In June 2020, the Kremlin for the first time published a detailed document on Russian nuclear strategy. However, even this six-page document does not give a final answer to ‘the’ question: Would Russia deliberately escalate a limited conventional conflict by using ‘small’ non-strategic nuclear weapons to deter US or NATO intervention? US defence officials and some analysts have long alleged that Russia follows a so-called ‘escalate-to-de-escalate’ policy. Others, however, have argued that the threshold for Russian use of nuclear weapons has actually been raised and that there is no 'escalate-to-de-escalate' doctrine. What role does ‘escalate to de-escalate’ play in Russian nuclear strategy?
Olga Oliker is Programme Director for Europe and Central Asia at the International Crisis Group. Prior to joining Crisis Group, Oliker directed the Russia and Eurasia programme at the Center for Strategic and International Studies (CSIS) and held various research and management roles at the RAND Corporation, including as Director of the Center for Russia and Eurasia. Early in her career, she served at the US Department of Defense. Oliker holds a PhD in political science from the Massachusetts Institute of Technology, an MPP from the Harvard University Kennedy School of Government, and a BA from Emory University. She is a member of the Deep Cuts Commission and an Adjunct Professor at the Johns Hopkins School of Advanced International Studies (SAIS).
Michael Kofman serves as Director of the Russia Studies programme at CNA and as a Fellow at the Kennan Institute, Woodrow Wilson International Center in Washington, DC. His research focuses on the Russia and the former Soviet Union, specialising in Russian armed forces, military thought, capabilities, and strategy. Previously, he served as a Programme Manager and subject matter expert at National Defense University, advising senior military and government officials on issues in Russia and Eurasia. Mr. Kofman is also a Senior Editor at War on the Rocks, where he regularly authors articles on strategy, the Russian military, Russian decision-making, and related foreign policy issues. He runs a personal blog on the Russian armed forces.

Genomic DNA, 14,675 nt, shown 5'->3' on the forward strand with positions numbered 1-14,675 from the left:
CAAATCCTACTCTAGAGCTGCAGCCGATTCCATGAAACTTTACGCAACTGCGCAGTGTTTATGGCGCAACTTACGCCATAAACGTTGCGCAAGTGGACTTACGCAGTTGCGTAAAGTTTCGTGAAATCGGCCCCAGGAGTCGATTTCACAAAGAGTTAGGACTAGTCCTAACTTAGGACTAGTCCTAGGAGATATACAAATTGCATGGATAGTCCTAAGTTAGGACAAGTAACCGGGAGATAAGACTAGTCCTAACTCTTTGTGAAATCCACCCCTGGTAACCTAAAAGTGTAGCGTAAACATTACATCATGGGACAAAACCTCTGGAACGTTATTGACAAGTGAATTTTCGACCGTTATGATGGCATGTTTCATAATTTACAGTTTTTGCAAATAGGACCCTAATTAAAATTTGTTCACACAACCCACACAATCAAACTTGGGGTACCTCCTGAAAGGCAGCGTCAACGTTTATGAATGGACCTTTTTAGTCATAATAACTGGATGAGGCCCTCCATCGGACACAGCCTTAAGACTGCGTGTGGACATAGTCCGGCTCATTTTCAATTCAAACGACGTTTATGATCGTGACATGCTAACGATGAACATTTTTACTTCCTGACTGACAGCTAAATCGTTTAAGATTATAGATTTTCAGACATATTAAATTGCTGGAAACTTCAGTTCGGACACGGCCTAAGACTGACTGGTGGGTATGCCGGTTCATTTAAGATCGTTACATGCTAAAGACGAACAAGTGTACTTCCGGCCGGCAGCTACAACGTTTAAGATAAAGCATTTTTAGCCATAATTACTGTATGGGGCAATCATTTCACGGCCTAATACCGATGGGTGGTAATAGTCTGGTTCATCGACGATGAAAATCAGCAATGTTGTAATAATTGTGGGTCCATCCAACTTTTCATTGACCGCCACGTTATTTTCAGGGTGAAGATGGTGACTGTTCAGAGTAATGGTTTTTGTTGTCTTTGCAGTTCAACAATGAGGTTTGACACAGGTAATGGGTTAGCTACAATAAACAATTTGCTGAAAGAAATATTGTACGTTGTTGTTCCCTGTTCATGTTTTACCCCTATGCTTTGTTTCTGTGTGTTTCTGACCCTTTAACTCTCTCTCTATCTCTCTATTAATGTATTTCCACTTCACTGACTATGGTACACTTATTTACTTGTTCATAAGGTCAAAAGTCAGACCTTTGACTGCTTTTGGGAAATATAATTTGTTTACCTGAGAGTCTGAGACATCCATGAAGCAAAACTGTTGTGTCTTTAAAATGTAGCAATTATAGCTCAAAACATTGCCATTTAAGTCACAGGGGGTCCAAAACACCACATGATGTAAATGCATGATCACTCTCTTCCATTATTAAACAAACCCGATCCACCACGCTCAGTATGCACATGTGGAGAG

Marina Henke is Professor of International Relations at the Hertie School. She researches and publishes on military interventions, peacekeeping, and European security and defense policy. Before joining the Hertie School, she was an Assistant Professor at Northwestern University, specialising in international relations and at Princeton University where she was a Lecturer and Postdoctoral Research Associate at the Woodrow Wilson School of Public and International Affairs. Henke holds a PhD in Politics and Public Policy from Princeton University, a Double-MS in Development Studies and International Political Economy from Sciences Po Paris and the London School of Economics, and a BA in Economics, Politics and Latin American Studies from Sciences Po Paris.